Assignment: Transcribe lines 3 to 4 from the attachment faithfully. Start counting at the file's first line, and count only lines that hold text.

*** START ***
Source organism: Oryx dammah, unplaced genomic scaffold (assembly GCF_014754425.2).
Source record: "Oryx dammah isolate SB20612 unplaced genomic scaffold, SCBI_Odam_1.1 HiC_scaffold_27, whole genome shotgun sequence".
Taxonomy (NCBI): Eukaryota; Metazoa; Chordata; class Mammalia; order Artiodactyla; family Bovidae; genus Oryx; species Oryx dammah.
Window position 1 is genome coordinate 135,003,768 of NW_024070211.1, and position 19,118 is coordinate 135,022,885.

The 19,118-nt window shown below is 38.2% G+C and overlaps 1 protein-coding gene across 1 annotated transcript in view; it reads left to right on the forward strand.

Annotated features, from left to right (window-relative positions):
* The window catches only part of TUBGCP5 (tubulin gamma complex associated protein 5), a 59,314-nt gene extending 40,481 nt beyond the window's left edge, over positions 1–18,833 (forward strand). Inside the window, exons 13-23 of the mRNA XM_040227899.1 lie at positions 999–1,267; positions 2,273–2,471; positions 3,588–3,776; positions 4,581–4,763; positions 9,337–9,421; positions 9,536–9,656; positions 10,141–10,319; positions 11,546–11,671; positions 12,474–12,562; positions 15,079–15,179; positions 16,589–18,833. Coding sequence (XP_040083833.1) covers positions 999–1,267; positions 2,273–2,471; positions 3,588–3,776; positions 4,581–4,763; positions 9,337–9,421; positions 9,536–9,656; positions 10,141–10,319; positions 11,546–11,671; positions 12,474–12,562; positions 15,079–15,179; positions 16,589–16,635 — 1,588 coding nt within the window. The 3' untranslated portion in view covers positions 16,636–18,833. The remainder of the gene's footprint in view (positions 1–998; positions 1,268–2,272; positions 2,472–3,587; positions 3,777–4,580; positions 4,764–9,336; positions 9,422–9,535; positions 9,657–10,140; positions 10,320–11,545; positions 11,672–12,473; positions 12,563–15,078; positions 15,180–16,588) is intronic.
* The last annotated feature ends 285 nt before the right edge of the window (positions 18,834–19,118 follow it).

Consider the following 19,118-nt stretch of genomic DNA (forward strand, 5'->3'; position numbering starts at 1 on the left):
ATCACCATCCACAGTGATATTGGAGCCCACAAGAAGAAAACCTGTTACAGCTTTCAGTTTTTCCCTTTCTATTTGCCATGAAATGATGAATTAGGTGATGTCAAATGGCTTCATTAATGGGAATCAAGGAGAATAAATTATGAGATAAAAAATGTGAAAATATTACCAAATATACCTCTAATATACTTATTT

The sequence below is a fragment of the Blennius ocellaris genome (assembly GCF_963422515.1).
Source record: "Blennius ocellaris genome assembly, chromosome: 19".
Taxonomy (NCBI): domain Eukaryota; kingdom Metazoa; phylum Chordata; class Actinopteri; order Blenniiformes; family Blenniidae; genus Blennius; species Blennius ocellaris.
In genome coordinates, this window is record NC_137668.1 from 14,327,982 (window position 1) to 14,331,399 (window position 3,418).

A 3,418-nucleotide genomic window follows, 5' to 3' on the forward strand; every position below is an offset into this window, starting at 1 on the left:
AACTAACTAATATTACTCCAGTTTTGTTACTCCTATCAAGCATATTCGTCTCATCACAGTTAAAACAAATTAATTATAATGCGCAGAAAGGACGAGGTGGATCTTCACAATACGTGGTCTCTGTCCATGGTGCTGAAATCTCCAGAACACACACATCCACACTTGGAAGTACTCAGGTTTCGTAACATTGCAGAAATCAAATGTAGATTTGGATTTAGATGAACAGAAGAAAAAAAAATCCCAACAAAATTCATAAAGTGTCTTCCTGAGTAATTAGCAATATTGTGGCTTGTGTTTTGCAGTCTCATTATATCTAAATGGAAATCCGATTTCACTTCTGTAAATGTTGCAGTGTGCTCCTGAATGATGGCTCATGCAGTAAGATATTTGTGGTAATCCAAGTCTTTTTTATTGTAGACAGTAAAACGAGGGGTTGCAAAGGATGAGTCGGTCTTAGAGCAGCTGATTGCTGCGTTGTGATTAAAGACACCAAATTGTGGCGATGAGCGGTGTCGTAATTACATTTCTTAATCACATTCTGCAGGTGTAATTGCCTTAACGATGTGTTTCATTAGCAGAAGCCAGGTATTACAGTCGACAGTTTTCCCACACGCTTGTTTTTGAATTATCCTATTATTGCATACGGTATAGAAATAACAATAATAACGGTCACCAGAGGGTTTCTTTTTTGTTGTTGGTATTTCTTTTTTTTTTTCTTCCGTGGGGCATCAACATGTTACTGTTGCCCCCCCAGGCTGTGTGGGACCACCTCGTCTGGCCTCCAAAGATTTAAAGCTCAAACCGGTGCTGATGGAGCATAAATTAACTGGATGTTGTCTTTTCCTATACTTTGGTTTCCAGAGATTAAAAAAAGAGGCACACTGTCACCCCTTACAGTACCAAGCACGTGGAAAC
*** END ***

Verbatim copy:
Taxonomy (NCBI): Eukaryota; Metazoa; Chordata; class Mammalia; order Artiodactyla; family Bovidae; genus Oryx; species Oryx dammah.
Window position 1 is genome coordinate 135,003,768 of NW_024070211.1, and position 19,118 is coordinate 135,022,885.